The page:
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What’s the real cost of a data breach?

  • Aug 01, 2017
  • 8 min read

Legislation passed this year means that it may be mandatory for your business to report data breaches to the government and to your customers.  This makes your data security more important than ever before.

In 2016 and 2017 the following organisations were among thousands who fell victim to a significant data breach totaling in the tens of millions of lost and stolen records;

Australian Red Cross Blood Service, Australian Health, National Australia Bank, Australian Public Service Commission, Sarina Russo, ABS Bendigo Bank, Melbourne GP Clinic, ANU, ADF Centrelink Gumtree, ATO, Dept of Health and Human Services, Blackburn High School, and Mr Fluffy.

While 2016/17 has seen a number of high-profile data breaches; this is not just an issue for the big end of town. The Symantec Internet Security Threat Report 2017 shows that small to medium businesses were the highest target group in many categories including email scams, malware attacks, data breaches and BEC scams.  With new mandatory reporting legislation in place this year, the consequences of a breach could now be a lot more serious.

According to the IBM Cost of Data Breach Study: Australia, malicious attacks caused 46 per cent of data breaches in 2016, while 27 per cent were caused by a negligent employee or contractor, and a system glitch was the source of the remaining 27 per cent.

Under the Privacy Amendment (Notifiable Data Breaches) Bill 2016, organisations will be required to go public on any unauthorised access, disclosure or loss of personal information which is likely to result in harm to the affected individuals.

If a business suspects they have been subject to a data breach, they will be required to carry out an assessment within 30 days. Then, if there are reasonable grounds to believe a data breach has occurred, the business will need to notify the Privacy Commissioner, as well as all the affected individuals.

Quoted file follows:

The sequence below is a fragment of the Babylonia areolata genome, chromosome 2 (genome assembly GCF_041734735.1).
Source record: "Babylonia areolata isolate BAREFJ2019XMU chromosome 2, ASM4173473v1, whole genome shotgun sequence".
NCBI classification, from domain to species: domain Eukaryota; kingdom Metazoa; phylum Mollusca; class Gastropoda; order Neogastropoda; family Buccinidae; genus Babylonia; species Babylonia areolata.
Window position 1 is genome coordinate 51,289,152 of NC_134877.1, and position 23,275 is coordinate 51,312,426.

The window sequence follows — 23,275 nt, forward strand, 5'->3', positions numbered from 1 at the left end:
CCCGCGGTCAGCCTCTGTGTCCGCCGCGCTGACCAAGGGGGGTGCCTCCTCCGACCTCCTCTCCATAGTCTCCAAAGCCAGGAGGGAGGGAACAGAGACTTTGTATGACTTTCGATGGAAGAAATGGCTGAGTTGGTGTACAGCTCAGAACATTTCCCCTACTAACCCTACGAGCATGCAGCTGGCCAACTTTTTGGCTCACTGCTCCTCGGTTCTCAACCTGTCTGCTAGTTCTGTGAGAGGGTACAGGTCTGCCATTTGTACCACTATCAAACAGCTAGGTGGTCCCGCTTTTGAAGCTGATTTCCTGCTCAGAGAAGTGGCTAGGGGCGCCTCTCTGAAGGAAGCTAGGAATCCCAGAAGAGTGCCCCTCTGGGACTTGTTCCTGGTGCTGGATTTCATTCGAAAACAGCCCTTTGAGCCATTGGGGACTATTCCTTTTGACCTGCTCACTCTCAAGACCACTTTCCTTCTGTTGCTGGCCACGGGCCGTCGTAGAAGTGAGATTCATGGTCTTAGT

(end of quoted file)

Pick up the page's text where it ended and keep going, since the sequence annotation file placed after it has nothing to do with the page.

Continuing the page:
“The Symantec Internet Security Threat Report 2017 shows that small to medium businesses were the highest target group in many categories including email scams, malware attacks, data breaches and BEC scams”…

The cost of the assessment and notification process, as well as the cost of the interruption to your business is not something that many businesses, especially small to medium businesses, have ever prepared for, and that should be a concern.

Failing to disclose could also prove expensive, with businesses facing a range of potential penalties, including fines up to $1.8 million.

Every business has information that is confidential in relation to the privacy obligations that apply, even if it is just their own employee records, so maintaining its confidentiality is a serious matter.

TBIB’s Managing Director Sean Bemrose cautions businesses to not adopt an “it won’t happen to me” approach.

“Of course, businesses that retain a lot of their clients personal information such as lawyers and accountants, financial services businesses such as financial planners or mortgage brokers and medical based businesses are at the highest risk, but really any business that relies upon their IT infrastructure and access to electronic information are at risk – even just from the interruption to their normal business activities”